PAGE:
When it was introduced, the 1970 Triumph Stag was the car to beat; a powerful, spirited convertible that was the talk of the town, so to speak. It’s only real competition was the Mercedes-Benz SL models. It was a two-door convertible that could be converted into a sexy and fun to drive coupe with the addition of a removable hard top. Those were the good points. What Triumph, and the motoring world did not see coming were terrible reliability issue that came out of nowhere and crippled not only the individual cars, but also the company’s name and reputation. Those were not as easily fixed, and for the Stag, it was a death knell.
The major problem with the Triumph Stag was not so much the generally shoddy build quality, but rather the problems that existed with the engine; to make a long story short, it tended to overheat and blow its gaskets. This led to further damage to the crank and timing chains. The engine was a 3-liter, V8 that developed 145 horsepower. When it wasn’t breaking down or overheating, the engine could push the car to a top speed of 116 miles per hour, and accelerate to 60 in just over 9 seconds. Neither figure is particularly impressive.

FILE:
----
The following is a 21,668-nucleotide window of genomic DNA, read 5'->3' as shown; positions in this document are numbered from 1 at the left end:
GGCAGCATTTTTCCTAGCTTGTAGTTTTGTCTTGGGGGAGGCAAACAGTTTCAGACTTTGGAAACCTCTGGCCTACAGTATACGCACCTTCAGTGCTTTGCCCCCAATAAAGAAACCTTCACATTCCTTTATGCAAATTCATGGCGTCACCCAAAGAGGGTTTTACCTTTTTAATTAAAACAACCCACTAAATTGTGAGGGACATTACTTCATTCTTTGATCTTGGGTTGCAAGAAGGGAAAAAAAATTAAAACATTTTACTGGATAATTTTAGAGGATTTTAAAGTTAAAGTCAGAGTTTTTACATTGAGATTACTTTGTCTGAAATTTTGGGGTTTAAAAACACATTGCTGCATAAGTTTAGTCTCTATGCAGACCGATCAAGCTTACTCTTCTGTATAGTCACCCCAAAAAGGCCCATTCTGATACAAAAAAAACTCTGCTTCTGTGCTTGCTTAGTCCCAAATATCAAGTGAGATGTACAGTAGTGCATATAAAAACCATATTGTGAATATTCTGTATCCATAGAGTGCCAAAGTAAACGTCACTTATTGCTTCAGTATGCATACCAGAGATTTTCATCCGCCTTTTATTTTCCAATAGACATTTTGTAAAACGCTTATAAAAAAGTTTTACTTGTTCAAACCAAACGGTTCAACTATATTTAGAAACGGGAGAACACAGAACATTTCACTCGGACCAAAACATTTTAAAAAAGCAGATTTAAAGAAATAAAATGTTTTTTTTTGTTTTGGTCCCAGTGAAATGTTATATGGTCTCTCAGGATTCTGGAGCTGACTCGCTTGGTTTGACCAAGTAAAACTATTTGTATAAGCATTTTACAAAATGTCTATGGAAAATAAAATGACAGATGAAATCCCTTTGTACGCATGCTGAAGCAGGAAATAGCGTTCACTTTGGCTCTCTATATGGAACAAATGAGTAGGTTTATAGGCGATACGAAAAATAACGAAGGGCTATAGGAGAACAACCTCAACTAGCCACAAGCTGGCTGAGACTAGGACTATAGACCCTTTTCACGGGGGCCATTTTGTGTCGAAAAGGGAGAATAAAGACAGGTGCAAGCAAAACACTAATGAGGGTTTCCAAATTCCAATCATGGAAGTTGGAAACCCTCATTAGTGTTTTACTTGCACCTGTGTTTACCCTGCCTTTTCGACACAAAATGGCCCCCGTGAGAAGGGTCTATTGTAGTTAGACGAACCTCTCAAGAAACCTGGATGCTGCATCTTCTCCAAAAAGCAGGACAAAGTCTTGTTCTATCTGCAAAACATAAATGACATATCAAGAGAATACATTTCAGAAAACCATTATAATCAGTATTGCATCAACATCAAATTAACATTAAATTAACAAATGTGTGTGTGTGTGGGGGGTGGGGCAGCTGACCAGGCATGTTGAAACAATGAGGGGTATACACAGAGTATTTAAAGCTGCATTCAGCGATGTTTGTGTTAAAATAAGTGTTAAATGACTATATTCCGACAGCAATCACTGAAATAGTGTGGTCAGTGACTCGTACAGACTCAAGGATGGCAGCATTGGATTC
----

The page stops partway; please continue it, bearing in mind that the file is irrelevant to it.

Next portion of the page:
Of course, these engine problems were quickly fixed (it still took a couple of years), but the damage was done, and the Stag died a slow death until 1977. The 1970 Triumph Stag was a good looking car that could have been something, but was hampered by incomplete development and a rush to market.